The Turkish Constitutional Court recently considered a claim
that a land expropriation violated the applicant's right to a
fair trial due to the judgment processes lasting five years and ten
months during administrative procedures. The Constitutional Court
held that the applicant's rights have been violated by the
judgement process not being completed within a reasonable period of
The applicant sought to annul a decision regarding expropriation
of his land which was made for the purposes of investing in
housing, industry, education, health and tourism and establishing
public facilities. Before the Constitutional Court, the applicant
claimed his rights to a fair trial and property rights have been
violated on the basis that:
The expropriation's purpose was not clearly stated and
accordingly there were no public interests involved.
Decisions by the court of first instance and Council of
Ministers do not contain any concrete reasoning.
Disagreements about the expropriation price mean that an
expropriation performed below the property's real value would
contradict the expropriation's purpose.
A judgement on the dispute was not issued within a reasonable
period of time.
Under Article 80 of the Constitution, the state and other public
legal entities can expropriate private property, provided the
property's real value is paid and the expropriation is made
pursuant to laws and in the public interests. The Law on Land
Development and Utilization empowers the Land Office General
Directorate (and Housing Development Administration of Turkey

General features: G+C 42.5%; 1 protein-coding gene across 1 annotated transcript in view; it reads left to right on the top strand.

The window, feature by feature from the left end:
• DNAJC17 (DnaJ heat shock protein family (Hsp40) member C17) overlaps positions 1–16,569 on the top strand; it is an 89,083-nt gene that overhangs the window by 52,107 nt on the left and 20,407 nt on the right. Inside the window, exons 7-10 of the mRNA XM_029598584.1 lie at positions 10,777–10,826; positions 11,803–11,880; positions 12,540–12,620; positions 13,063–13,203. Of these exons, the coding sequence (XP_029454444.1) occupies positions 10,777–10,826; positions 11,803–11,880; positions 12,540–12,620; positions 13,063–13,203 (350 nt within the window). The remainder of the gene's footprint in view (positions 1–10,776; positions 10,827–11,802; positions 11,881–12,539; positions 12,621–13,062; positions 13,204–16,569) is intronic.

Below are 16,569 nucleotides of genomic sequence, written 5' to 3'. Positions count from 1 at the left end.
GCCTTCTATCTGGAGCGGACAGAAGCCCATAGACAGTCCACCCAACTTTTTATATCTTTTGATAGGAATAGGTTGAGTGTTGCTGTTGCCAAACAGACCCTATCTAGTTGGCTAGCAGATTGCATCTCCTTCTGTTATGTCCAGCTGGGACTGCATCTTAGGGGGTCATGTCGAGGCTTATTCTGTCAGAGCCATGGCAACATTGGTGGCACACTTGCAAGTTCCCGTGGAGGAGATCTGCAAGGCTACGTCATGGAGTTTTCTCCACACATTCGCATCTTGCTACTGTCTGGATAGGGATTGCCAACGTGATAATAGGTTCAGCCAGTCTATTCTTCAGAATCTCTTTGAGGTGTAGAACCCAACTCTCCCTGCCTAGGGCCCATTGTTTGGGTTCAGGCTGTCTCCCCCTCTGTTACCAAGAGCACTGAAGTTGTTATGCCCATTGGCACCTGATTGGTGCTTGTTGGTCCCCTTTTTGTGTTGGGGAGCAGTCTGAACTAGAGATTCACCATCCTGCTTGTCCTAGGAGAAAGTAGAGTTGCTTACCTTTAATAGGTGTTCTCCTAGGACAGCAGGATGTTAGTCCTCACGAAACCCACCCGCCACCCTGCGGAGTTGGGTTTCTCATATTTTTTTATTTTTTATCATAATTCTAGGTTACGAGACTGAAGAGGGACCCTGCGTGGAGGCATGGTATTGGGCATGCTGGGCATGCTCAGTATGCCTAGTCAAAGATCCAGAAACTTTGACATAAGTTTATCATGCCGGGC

("TOKI") to expropriate land for the purposes of
investing in housing, industry, education, health and tourism and
establishing public facilities.
In the case at hand, the Constitutional Court held despite TOKI
failing to clearly state the expropriation purpose (referring to
all legislative purposes as a whole), this does not necessarily
mean there are no public interests involved, nor render the
Expropriations made below the real property value will
constitute an excessive interference with property rights under the
proportionality principle (Article 13 of the Constitution),
exceeding any intended public interests associated with the
expropriation. In this case, the Constitutional Court held that no
violation of property rights occurred in this respect because TOKI
paid the applicant the court-determined expropriation price.
The Constitutional Court adopted a similar stance to previous
decisions regarding the right to fair trial, where a judgment is
not issued within a reasonable time. The Constitutional Court
referred to its past decisions on the issue, as well as decisions
by the European Court of Human Rights. The court held that a
judgement process lasting five years and ten months constituted a
violation of the applicant's right to a fair trial.
The full text of the Constitutional Court's reasoned
decision (2013/395, dated 10 June 2015) was published in Official
Gazette number 29479 on 18 September 2015 and can be found at
this link (only available in Turkish).
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